Friday, February 11, 2005

Social Security at FSU

I had the pleasure of participating in a panel discussion on Social Security reform last evening, sponsored by the Pepper Institute at Florida State University. Other invited guests included John Rother of the AARP and Jason Furman, formerly of the Kerry campaign. Packed house, good discussion. See this coverage in the local paper.

As the story notes, I pitched my ideal reform to the crowd, to some grumbling about higher retirement ages. Some of the questions afterward got me to thinking about ways to make that transition less painful--including allowing workers to take partial benefits in years after age 62--like half benefits for three years as they downscale their work, with appropriate actuarial adjustment. This is a more flexible way of doing the all-or-nothing approach for early retirement that may appeal to some workers.

Elsewhere, Tom Maguire decides he's the "One More Minute Man" with the clearest exposition of the "higher dividend payout" response to Baker/Krugman. He's been doing the heavy lifting on this one.

As well, the local paper contains this frustrating AP story--the President's approval rating appears to be dropping among seniors since the SOTU, even though every element of the reforms he's discussed explicitly preserves the system for those 55 and over.

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5 comments:

spencerengland said...

The dividend solution has the same problem as the others. You soon get to the point where dividends are over a 100% of earnings. Not impossible, at least in theory, but highly improbable. You are much more likely to get stronger growth and no SS prevenue problems.

Anonymous said...

That AP story used an Ipsos poll

http://www.ipsos-na.com/news/client/act_dsp_pdf.cfm?name=mr050210-3tbAP.pdf&id=2552

which had a skewed sample, w/ 52% of respondents identifying themselves as Democrats, only 40% as Republicans.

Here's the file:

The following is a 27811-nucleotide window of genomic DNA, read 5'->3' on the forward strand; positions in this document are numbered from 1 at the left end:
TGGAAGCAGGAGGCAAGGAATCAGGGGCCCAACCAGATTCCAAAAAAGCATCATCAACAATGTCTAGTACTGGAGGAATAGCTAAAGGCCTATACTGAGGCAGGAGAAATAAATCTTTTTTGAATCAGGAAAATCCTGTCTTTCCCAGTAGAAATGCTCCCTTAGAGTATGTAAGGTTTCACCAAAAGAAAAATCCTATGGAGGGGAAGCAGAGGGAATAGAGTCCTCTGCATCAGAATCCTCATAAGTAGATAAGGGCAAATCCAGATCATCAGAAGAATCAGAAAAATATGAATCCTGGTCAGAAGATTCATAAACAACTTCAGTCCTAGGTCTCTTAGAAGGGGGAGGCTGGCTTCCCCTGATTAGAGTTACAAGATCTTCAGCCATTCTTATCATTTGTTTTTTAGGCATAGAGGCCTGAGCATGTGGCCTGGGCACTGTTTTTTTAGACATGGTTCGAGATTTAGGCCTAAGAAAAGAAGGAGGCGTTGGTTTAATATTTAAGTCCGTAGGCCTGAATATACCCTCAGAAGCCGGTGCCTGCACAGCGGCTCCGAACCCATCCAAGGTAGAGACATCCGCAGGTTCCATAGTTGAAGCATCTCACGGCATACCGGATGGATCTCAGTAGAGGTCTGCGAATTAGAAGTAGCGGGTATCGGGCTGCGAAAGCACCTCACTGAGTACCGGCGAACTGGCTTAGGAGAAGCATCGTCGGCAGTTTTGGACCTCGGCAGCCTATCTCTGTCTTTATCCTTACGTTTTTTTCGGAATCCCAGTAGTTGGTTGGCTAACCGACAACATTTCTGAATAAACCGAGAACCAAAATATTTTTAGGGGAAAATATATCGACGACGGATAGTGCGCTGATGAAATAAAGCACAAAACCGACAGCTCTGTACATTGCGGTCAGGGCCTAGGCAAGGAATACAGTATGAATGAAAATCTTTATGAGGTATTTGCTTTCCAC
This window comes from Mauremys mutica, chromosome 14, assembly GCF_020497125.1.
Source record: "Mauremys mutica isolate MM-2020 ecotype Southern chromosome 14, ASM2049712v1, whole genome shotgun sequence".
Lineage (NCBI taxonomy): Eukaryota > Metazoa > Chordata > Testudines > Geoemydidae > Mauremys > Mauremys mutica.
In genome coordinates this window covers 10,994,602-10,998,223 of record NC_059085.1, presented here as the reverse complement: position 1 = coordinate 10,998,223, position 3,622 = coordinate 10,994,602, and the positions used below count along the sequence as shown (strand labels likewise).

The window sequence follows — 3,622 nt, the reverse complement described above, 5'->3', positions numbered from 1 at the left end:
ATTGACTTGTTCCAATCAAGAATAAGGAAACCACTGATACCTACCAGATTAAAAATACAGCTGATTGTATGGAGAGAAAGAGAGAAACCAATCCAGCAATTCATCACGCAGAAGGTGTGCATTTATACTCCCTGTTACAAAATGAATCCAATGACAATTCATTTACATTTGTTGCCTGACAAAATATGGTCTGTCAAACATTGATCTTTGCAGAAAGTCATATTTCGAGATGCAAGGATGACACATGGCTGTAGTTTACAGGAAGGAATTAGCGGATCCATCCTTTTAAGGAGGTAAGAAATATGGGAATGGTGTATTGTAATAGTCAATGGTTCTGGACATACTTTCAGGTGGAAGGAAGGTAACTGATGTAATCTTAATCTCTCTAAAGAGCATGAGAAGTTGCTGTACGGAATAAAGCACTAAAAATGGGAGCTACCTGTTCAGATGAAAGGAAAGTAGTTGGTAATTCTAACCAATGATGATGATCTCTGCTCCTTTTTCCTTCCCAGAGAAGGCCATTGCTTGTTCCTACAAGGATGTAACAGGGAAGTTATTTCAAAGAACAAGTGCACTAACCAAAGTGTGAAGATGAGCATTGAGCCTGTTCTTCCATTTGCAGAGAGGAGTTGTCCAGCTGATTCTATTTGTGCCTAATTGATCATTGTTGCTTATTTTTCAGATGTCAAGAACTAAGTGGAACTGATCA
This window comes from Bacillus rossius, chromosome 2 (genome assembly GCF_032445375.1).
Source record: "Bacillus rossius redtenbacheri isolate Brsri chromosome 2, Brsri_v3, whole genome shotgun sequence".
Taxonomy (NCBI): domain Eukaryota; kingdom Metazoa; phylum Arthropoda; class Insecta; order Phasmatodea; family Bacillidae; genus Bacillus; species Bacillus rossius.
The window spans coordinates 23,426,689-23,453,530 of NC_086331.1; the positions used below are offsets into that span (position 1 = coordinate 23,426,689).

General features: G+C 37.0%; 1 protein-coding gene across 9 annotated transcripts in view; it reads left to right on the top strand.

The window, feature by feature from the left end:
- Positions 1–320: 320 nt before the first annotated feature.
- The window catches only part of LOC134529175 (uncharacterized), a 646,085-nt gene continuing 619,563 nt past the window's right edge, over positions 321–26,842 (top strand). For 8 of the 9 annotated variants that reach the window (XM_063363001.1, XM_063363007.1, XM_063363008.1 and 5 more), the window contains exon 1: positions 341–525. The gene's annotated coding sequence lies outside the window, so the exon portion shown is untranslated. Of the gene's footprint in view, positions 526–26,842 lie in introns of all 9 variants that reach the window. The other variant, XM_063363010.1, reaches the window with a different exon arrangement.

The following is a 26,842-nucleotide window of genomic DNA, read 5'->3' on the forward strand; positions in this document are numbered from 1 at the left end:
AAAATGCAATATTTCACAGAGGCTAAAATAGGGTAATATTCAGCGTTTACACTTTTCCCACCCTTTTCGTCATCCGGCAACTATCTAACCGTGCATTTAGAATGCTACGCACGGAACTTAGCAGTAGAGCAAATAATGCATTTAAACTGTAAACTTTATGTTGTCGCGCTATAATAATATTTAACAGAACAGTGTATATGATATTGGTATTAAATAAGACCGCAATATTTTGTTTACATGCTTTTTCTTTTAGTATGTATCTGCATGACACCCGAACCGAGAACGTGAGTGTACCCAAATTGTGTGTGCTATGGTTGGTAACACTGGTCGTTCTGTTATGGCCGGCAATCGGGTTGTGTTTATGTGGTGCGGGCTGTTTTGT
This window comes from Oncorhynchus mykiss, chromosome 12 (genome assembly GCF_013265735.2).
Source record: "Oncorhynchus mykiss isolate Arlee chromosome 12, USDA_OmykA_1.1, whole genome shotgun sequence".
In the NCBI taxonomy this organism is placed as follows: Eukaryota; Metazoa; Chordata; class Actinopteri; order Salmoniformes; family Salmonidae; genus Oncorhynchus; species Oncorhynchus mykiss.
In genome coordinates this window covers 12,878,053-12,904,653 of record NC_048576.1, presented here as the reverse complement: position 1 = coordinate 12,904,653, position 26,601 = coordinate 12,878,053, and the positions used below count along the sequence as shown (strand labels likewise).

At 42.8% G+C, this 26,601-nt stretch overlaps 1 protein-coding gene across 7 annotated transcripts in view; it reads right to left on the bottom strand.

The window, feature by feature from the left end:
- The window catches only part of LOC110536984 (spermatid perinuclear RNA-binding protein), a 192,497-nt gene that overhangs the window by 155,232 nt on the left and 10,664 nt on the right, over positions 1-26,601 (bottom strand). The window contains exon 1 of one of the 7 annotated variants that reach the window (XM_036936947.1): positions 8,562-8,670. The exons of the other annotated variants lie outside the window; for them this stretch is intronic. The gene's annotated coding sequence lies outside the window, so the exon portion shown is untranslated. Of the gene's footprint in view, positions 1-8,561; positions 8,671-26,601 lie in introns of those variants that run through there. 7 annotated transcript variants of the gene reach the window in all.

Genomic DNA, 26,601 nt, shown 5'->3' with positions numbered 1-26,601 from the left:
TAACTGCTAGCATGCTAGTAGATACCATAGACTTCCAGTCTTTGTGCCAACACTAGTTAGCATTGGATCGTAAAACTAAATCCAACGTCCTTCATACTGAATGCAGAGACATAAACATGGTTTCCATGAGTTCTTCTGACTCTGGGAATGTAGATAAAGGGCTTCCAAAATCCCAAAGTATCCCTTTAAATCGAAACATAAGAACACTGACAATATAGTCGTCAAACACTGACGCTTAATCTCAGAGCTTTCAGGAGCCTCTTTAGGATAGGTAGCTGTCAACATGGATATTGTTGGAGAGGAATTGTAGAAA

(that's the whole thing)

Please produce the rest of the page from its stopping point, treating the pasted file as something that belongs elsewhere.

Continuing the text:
As per Annenberg

http://www.annenbergpublicpolicycenter.org/naes/2004_03_party-id_11-19_pr.pdf

natl party ID is 31.8% Republican, 34.6% Democrat...

Anonymous said...

Andrew,

If I remember correctly, your concern with having the government place funds in the market directly (as opposed to via personal accounts) was that the government would control where the money went.

What's the real difference though between direct government control and personal accounts where there are only a few index fund based choices?

Tom

Anonymous said...

Andrew,

You lamented:

As well, the local paper contains this frustrating AP story--the President's approval rating appears to be dropping among seniors since the SOTU, even though every element of the reforms he's discussed explicitly preserves the system for those 55 and over.

I'm 55 and listened to the SOTU and heard Bush describe the problem as beginning in 2018. Then he stated that there would be no changes for us. At the same time he proposed private accounts that will hasten the arrival time of the problem. There's an inconsistency in this and I believe most older people recognize an empty promise for what it is.
Pat

Anonymous said...

"As well, the local paper contains this frustrating AP story--the President's approval rating appears to be dropping among seniors since the SOTU, even though every element of the reforms he's discussed explicitly preserves the system for those 55 and over."

Maybe "I've got mine, screw you" doesn't cut it for some seniors.